NABA and butterfly watching

Mike Quinn mqnature at
Sun Jun 20 00:23:47 EDT 1999

John Acorn wrote:

<slight snippage>

>The impression
>I get from NABA's publications is that they (or the editors) believe that
>the thinking has been done for us by NABA's expert team, and the rest of us
>need not pursue the issue further.  My favourite example involves their
>unwillingness to discuss catch and release as another non-consumptive way to
>study and appreciate butterflies.

Yes, catch-and-release is mostly non-consumptive but it is usually damaging
(to one degree or another) to the flowers that the butterfly happened to be
nectaring on. Personally, I wouldn't mind anyone setting up a malaise trap,
pit-fall trap or black lighting in my backyard, but I'm not particularly
interested in having anyone whacking through my flowers with their nets. I
don't believe that anglers harm the streams where they catch-and-release
their fish.

IMHO nets are fine for county road sides and private property, but I'm not
particularly thrilled with the aftermath of their use on public property.
John, when you go to Sierra Vista later this year and then walk up Garden
Canyon on Ft. Huachuca, you will be in what is probably the single most
biodiverse canyon this side of the Mexican border. Unfortunately, there
will probably be ample evidence of fellow lepidopterists who have gone
before you. Many plants will be whacked. When you see such plants, look
down at your feet. You may see pinched specimens that were discarded
because they didn't meet some collector's standards of perfection... (The
dark side of butterfly "collecting.") (Now if them weren't fighting words,
I don't know what are!)

>Another example is the lack of concern
>among watchers that close focussing binoculars only allow you to look at a
>butterfly with one eye at a time, once you reach the closest focus point!

This is true with high magnification (>7x) binoculars, but I can still use
both eyes with my 5x binos.

>With help, I have solved this problem, but who wants to listen?  I tried to
>publish an article on butterflying optics in American Butterflies, and
>didn't even receive an acknowledgement of receipt.

John, I think your solution to the "one-eyed" problem is brilliant. I don't
know why it wasn't accepted for publication. Glassberg is not particularly
difficult to get in touch with. If you call NABA's phone number
(973-285-0936), Jeff will answer.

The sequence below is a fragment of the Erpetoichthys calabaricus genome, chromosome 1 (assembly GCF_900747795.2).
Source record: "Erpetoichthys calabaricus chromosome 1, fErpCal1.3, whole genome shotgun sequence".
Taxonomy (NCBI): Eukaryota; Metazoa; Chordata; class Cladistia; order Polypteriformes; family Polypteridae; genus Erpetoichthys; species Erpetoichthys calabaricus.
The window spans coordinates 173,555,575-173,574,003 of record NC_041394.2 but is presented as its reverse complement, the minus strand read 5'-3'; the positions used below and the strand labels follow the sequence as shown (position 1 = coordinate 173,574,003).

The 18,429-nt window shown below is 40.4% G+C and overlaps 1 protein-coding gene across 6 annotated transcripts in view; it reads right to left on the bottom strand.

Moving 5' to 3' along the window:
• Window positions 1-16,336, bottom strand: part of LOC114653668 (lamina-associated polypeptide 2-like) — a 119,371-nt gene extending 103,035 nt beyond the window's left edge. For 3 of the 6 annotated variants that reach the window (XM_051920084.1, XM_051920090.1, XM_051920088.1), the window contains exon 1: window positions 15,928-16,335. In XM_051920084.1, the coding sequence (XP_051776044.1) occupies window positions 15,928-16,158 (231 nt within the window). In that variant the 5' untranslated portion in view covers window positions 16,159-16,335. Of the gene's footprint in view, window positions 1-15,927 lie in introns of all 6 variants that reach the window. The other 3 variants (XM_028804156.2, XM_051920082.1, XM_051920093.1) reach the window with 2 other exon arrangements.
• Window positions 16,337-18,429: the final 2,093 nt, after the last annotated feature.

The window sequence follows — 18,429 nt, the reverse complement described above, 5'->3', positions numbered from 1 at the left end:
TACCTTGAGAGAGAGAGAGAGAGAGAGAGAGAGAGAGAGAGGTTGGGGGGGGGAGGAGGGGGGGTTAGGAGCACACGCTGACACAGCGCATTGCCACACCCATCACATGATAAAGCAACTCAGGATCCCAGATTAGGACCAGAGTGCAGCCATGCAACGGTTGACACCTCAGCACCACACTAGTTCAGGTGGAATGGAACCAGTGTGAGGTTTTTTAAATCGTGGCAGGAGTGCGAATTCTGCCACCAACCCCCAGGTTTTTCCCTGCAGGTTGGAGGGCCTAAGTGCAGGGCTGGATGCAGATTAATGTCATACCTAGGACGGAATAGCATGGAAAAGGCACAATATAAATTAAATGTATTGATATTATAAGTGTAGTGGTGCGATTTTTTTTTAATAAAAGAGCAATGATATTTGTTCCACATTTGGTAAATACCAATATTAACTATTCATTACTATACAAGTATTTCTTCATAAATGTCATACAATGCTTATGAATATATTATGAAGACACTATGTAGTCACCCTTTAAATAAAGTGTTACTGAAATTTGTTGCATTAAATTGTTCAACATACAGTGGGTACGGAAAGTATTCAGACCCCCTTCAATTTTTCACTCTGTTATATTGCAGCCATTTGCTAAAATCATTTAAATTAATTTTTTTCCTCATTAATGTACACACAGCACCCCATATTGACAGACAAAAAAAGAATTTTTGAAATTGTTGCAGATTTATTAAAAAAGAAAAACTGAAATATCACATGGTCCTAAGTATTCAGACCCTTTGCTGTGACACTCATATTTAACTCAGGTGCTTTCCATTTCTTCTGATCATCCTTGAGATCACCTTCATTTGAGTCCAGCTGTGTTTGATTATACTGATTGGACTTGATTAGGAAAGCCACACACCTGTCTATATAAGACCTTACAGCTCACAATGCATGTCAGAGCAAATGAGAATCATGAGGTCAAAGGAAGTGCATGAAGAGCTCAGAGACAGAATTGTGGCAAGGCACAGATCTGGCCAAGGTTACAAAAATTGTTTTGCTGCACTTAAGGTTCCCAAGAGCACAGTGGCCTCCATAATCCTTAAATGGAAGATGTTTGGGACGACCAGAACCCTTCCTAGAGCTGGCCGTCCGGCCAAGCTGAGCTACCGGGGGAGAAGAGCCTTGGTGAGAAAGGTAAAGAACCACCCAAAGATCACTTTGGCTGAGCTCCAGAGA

>Speaking of Glassberg's editorial, here's the part that surprised me:
>"Modern butterflying began in the mid 80's with the switch from nets to
>binoculars by members of the New York City Butterfly Club."  Perhaps for him
>it did, but despite the impression he gives, he and his friends did not
>invent the idea of watching butterflies.  I have always given credit to Bob
>Pyle for launching "modern butterfly watching," and his books were written
>before the mid 80's, and originated in Washington state, as far as I know.
>His writings were my own inspiration, and at the time I had never heard of
>the New York Butterfly Club.

In Pyle's "Handbook for Butterfly Watchers" (1984), he writes on page 2
that "the birthplace of butterfly studies" was Great Britain. Pyle's
"Audubon Society Field Guide to North American Butterflies" (1981)
certainly was my inspiration for getting into butterflies. In addition to
the usual species' description and life history information, he brought to
light some fascinating aspect about almost every butterfly; that is
unparalleled in my experience with field guides.

I do find it interesting to note that Pyle used many English names of his
own coinage but did not include the scientific name under the photos and
nobody seemed to raise a great deal of fuss. Glassberg used English names
(drawn up by a committee) and included the scientific name opposite the
plates in both his field guides and everyone hits the roof. Go figure.

Pyle got started in butterflying with a net and I believe still prefers
catch-and-release. Glassberg used a net for "almost 40 years" ("Am. Butt."
5:1). I myself have collected 10s of 1000s of insects though not many
butterflies, too much work. John, I'm sure you've collected your fair share
of insects. So frankly, I don't see what all the commotion is about. My
personal preference is to watch. The only time I will argue on this issue
is when I hear it said that collection is the only or best way to study
butterflies. Or, conversely, if someone says that they would dismiss the
validity of all sight identifications.

>Perhaps the word "modern" has a peculiar,
>elitist meaning here, and one that is at the heart of the problem we are

I don't think the word "modern" is particularly elitist. John, I'm not
saying its not justified, but I think you have a bit of a chip on your
shoulder when it comes to NABA. I believe that Pyle and Glassberg exchanged
letters expressing differing points of view in the "News of the Lep. Soc."
as you and Glassberg have, yet Pyle has an article in the current issue of
"American Butterflies."

NABA is on track to exceed the membership of the Entomological Society of
America, more than 8,000 in 1996. Glassberg's actual aim is to make
butterflying as popular birding. There are 25,000 members in the American
Birding Association and 20 million Americans loosely call themselves

Respectfully, Mike Quinn, Donna, TX

More information about the Leps-l mailing list